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The Avalanche Photodiode Blog
Part 1: Avalanche Multiplication

The major benefit of an avalanche photodiode (APD) compared to a PIN photodiode is an internal signal amplification by means of avalanche multiplication. This makes APDs suited for high sensitivity receivers where amount of incoming light is very limited.

In the following I will give a short introduction in the physics behind the multiplication process and the impact ionization rate. I will explain the k-ratio which is a figure of merit for the avalanche multiplication process.

Avalanche multiplication

The reverse operation voltage of our APDs is around of 27V. Under this conditions the electric fields in the APD are in the orders of hundreds of kV/cm. In presence of this high electric fields the free charge carriers, electrons and holes, are accelerated and their energy is strongly increased. Above a a threshold energy, which is larger than the material bandgap, these carriers may initiate an impact ionization (II) event. In this process, a new pair of charge carriers is created. The number of carriers increases from initally one to three. The newly generated carriers are accelerated again by the electric field and may induce another impact ionization event on their own. A subsequent series of impact ionization events is called avalanche multiplication. The avalanche multiplication process multiplies the amount of initial, optically generated charge carriers. This increases the photo-current which results in a signal amplification. Due to the randomness of the impact ionization process an additional noise source is added, the so called multiplication excess noise.


Impact ionization rate

The rate at which new carriers are generated is called electron and hole impact ionization rate, α and β. This rate strongly increases for a higher electric field which is shown in the grafic below (Okuto-Crowell model impact ionization parameters from Ref. [1]). A material with β>α is called a hole multiplying material (InP, Ge), a material with α>β is called an electron multiplying material (Si, InGaAs). Materials with smaller bandgap such as Ge and InGaAs require a smaller electric field for the same impact ionization rate compared to a higher bandgap material such as InP and Si.


The effective k-ratio

The k-ratio describes the avalanche multiplication characteristic of a semiconductor material. For a a hole multiplying material, the k-ratio is given by k=α/β. In case of a electron multiplying material it is common to define the k-ratio as the inverse k=β/α.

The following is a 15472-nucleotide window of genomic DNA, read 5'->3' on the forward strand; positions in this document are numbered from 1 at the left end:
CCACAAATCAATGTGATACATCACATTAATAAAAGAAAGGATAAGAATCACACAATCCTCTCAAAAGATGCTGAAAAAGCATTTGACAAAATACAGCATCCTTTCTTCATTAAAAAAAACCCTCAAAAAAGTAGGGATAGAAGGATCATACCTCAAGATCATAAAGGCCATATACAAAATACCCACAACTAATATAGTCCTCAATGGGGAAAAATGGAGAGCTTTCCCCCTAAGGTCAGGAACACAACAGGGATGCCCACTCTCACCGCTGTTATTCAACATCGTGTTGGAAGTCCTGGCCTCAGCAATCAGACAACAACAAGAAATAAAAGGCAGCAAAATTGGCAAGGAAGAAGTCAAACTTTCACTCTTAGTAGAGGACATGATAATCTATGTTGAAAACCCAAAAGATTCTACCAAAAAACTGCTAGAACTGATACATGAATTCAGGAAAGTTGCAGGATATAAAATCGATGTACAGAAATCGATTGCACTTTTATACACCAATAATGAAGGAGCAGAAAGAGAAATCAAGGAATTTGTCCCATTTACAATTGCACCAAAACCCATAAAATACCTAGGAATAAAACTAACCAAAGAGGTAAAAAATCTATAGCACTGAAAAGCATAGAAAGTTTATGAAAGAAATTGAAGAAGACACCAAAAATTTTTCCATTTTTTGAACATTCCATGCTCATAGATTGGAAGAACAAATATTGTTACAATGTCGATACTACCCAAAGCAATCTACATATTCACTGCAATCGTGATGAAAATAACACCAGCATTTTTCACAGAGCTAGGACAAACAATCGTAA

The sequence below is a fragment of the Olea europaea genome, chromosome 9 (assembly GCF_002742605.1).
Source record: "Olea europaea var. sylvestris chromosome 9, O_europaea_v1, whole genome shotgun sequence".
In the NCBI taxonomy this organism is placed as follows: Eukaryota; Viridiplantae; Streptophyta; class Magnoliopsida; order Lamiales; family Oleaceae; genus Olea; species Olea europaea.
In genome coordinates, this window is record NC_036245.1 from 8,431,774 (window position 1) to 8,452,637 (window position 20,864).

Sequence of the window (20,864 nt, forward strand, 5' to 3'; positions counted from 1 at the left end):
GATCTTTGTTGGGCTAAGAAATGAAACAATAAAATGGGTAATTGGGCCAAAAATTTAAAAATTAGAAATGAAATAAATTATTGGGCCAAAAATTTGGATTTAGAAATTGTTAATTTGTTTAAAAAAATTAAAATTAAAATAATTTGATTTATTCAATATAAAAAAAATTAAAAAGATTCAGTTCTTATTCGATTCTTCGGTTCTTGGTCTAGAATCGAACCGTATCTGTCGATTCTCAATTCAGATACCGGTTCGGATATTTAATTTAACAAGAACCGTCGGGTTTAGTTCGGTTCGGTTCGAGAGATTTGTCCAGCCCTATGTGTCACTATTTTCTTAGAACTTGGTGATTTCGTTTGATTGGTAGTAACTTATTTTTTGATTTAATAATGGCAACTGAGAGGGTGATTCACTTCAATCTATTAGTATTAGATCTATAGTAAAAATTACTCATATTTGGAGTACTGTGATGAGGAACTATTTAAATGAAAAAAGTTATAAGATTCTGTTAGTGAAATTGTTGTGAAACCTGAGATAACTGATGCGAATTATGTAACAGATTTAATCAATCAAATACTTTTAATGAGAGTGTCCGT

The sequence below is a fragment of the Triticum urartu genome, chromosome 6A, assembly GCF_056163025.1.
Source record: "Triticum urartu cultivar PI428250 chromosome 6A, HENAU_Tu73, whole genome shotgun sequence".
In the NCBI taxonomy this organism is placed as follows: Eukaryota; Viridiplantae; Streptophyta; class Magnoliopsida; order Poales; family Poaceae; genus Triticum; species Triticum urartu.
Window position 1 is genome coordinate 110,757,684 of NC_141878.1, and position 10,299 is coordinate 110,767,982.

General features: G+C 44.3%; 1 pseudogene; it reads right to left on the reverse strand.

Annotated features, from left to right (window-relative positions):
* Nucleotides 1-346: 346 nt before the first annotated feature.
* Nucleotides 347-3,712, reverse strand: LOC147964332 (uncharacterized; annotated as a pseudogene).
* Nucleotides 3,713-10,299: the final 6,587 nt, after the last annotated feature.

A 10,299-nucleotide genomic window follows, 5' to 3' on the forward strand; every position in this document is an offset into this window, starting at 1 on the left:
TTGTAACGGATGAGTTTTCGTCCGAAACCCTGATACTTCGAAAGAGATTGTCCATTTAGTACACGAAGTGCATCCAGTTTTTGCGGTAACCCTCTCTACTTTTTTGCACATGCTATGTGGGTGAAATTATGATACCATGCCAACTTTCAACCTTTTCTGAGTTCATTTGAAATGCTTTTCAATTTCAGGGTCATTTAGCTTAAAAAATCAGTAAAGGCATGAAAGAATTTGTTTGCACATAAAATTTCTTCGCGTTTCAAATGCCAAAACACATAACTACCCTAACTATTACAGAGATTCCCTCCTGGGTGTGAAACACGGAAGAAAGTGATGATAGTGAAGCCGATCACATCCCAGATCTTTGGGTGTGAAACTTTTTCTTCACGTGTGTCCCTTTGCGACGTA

An important characteristic of real world APD is the effective k-ratio. The effective k-ratio does not only depend on α and β of the bulk semiconductor material. It also includes modifications on the avalanche multiplication process which are the result of intentional sophisticated design features of the APD. Such engineered, effective k-ratios may be significantly lower than the corresponding k-ratio of the bulk semiconductor material.

The benefit of a low effective k-ratio

A low effective k-ratio has two main benefits. First, an APD with a low k-ratio will have a smaller excess noise factor at high gain (see grafic below). This improves the sensitivity of an APD receiver.


Second, a low k-ratio results in a better speed of response at high gain. To build-up high avalanche gain, several subsequent impact ionization events are required. This is a time consuming process which limits the speed of response of an APD at high gain. In this avalanche build-up time limited regime, the rise and fall time of the APD response are in first approximation proportional to the k-ratio times the multiplication gain M, τm ~ M * k. This fundamental relationship gives rise to the defintion of the so called APD gain-bandwidth (GB) product. A lower k-ratio will result in a higher GB-product. I will come back to this topic in a future post.


For our 10G APD we measure a sensitivity of -28 dBm in combination with an appropriate TIA. Based on the TIA characteristic and the gain dependence of the sensitivity we can estimate a k-ratio of approximately 0.3. The corresponding gain-bandwidth product of our 10G APD is approximately 100 GHz.

A good introduction to the k-ratio and its effect on excess noise and speed of response is given by Ref. [2].


In contrast to PIN photodiodes, APDs provide an internal signal gain. Therefore, they are suited for high sensitivity applications where the incoming light power is very low. The internal signal gain is the result of the avalanche multiplication process which amplifies the number of the optically generated carriers.

The effective k-ratio describes avalanche multiplication process in the APD. A low k-ratio results in a reduced excess multiplication noise and a faster speed of response at high gain.


[1] H.-F. Chau and D. Pavlidis, “A physics-based fitting and extrapolation method for measured impact ionization coefficients in III-V semiconductors”, J. Appl. Phys., Vol. 72, No. 2, pp. 531-538, July 1992.

[2] R. McIntyre, “The distribution of gains in uniformly multiplying avalanche photodiodes: Theory”, IEEE Trans. Electron Devices, Vol. 19, No. 6, pp. 703-713, June 1972.

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